PostHeaderIcon
Fictional documentary about Flemish independence causes consternation in Belgium

Thursday, December 14, 2006

The Belgian French-speaking public television channel RTBF interrupted its programming last night for a special news bulletin reporting that the Flemish Parliament had suddenly created an independent Flemish state separate from Belgium. However, during the broadcast it became clear that the report was actually a documentary meant to stir up the debate on the position of the states and regions in the federal country Belgium. Walloon Minister of Media Fadila Laanan said that the message “this is fiction” appeared only at her request, after she had received several “panic” calls and text messages.

During the report, King Albert II of Belgium was alleged to have left the country to show his disagreement with the unilateral Flemish decision. Several politicians (Jean-Marie Dedecker, Jean-Marie Happart, Herman De Croo etc.) contributed in the making of the program, giving their reaction to the news and explaining some of their views on Flemish independence. There were images of thousands celebrating in Antwerp and flag-waving independence supporters in front of the Royal Palace in Laken, but also trams stuck at the “new border”, and traffic jams in the direction of Brussels Airport. After a while more comedy entered the report; two Flemish policemen where shown to be called into action to patrol the border, and Guy Vanhengel (VLD) was interviewed inside the Atomium, the monument symbolic of Belgium, where he spoke of a “monumental” mistake. The report was followed by a debate on the subject of the Flemish independence movement.

The head of news at RTBF reacted: “We obviously scared many people – maybe more than we expected,” and this was indeed the case. A spokesman of Belgian Prime Minister Verhofstadt stated late last night that the newspaper Le Monde had already called them, and that CNBC already thought it was not fictional. Several embassies reported the news to their countries, and a Belgian representative in the European Parliament reported “consternation”. A survey by the RTBF shows that 89% of spectators admit being fooled by the report, with even 6% continuing to believe it after the fiction notice appeared.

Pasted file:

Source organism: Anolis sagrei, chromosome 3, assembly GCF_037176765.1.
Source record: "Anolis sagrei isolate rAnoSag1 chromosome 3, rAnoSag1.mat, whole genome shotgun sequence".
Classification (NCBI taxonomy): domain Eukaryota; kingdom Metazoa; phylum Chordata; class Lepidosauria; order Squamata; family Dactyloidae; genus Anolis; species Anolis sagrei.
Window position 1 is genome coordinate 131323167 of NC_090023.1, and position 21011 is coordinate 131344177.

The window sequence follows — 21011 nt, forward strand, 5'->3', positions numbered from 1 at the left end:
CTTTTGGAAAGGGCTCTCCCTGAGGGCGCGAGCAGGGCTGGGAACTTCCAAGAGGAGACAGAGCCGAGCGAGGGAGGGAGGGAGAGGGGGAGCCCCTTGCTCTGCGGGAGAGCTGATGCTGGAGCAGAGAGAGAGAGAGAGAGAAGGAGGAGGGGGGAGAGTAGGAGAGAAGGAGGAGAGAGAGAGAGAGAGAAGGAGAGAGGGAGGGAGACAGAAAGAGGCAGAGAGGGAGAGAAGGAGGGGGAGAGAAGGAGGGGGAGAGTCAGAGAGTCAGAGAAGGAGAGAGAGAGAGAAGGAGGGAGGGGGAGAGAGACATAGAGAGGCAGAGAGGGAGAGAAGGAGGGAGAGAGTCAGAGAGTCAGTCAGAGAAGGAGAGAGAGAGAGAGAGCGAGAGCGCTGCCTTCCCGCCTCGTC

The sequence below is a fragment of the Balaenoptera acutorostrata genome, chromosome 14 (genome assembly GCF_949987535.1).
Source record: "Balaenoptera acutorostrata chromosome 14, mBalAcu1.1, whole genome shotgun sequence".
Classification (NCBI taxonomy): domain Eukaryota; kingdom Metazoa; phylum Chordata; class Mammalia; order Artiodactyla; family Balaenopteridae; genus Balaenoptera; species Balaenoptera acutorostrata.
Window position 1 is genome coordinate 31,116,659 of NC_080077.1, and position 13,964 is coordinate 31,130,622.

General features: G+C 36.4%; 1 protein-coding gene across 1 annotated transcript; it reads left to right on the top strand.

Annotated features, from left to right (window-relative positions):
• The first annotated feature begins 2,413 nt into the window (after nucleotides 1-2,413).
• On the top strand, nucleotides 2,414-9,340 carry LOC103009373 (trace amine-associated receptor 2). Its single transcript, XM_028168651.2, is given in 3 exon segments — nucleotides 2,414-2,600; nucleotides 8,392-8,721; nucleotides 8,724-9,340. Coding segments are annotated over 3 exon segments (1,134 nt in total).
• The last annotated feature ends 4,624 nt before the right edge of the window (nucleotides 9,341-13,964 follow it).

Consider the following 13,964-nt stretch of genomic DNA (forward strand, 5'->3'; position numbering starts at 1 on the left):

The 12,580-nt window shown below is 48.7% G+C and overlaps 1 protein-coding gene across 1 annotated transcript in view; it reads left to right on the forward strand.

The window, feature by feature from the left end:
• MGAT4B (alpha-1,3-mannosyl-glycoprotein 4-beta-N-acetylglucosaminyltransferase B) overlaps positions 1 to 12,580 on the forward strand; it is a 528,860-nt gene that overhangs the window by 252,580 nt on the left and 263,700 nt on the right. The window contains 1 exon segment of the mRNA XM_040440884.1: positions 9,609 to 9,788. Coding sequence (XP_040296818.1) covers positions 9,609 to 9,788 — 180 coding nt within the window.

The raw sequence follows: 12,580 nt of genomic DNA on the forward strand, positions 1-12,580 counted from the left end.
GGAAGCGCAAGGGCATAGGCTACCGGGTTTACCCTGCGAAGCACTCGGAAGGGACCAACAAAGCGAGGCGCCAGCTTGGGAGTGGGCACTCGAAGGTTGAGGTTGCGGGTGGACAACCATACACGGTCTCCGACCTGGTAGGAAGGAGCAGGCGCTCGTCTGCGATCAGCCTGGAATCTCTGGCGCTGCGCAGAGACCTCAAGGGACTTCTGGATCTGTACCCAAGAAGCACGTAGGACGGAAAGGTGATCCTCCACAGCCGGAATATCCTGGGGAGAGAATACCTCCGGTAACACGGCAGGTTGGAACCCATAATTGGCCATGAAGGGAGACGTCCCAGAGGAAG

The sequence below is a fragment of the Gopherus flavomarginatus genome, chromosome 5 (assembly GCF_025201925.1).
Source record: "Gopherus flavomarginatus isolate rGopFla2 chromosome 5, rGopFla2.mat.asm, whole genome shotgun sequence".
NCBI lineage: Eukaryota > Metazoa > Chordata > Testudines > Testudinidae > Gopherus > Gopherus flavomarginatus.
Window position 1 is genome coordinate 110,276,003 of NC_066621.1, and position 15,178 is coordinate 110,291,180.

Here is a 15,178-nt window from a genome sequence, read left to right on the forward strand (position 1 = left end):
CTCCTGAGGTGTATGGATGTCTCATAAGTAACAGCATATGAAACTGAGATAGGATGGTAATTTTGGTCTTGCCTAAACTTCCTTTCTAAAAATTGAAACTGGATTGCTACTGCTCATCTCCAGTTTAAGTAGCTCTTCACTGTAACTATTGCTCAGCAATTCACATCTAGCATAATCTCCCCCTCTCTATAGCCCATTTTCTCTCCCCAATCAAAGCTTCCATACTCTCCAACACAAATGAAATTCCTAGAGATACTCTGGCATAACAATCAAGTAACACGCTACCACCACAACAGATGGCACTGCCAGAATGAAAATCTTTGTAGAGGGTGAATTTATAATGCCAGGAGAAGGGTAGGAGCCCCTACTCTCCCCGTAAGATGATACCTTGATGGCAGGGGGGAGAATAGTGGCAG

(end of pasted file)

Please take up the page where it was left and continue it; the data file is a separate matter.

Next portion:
Leaders on both sides of the country spelled out their appall: Elio Di Rupo said it is “…unacceptable to play with the institutions and the stability of the country.”, while Yves Leterme, Minister-President of the Flemish government, regretted that some of the Flemish demands were caricatured. Pro-independence politicians such as Filip Dewinter and Bart De Wever didn’t hide their approval of the fake news report. Several politicians have criticized the method used by the RTBF, and expect that this will reflect badly on the credibility and reputation of the channel. The usual RTBF news studio and anchorman were used to make the fictional report.

The incident is headline news in Belgium. The report comes at a time of a growing discussion on the topic of granting Flanders more independence from Belgium, one year before the elections in Belgium. Only last week, the pro-Flemish political parties CD&V and NVA announced that they would demand a major constitutional change during the next federal negotiations.

PostHeaderIcon
ACLU President Strossen on religion, drugs, guns and impeaching George Bush

Tuesday, October 30, 2007File:Nadine Strossen 5 by David Shankbone.jpg

There are few organizations in the United States that elicit a stronger emotional response than the American Civil Liberties Union, whose stated goal is “to defend and preserve the individual rights and liberties guaranteed to every person in this country by the Constitution and laws of the United States”. Those people include gays, Nazis, women seeking abortion, gun owners, SPAM mailers and drug users. People who are often not popular with various segments of the public. The ACLU’s philosophy is not that it agrees or disagrees with any of these people and the choices that they make, but that they have personal liberties that must not be trampled upon.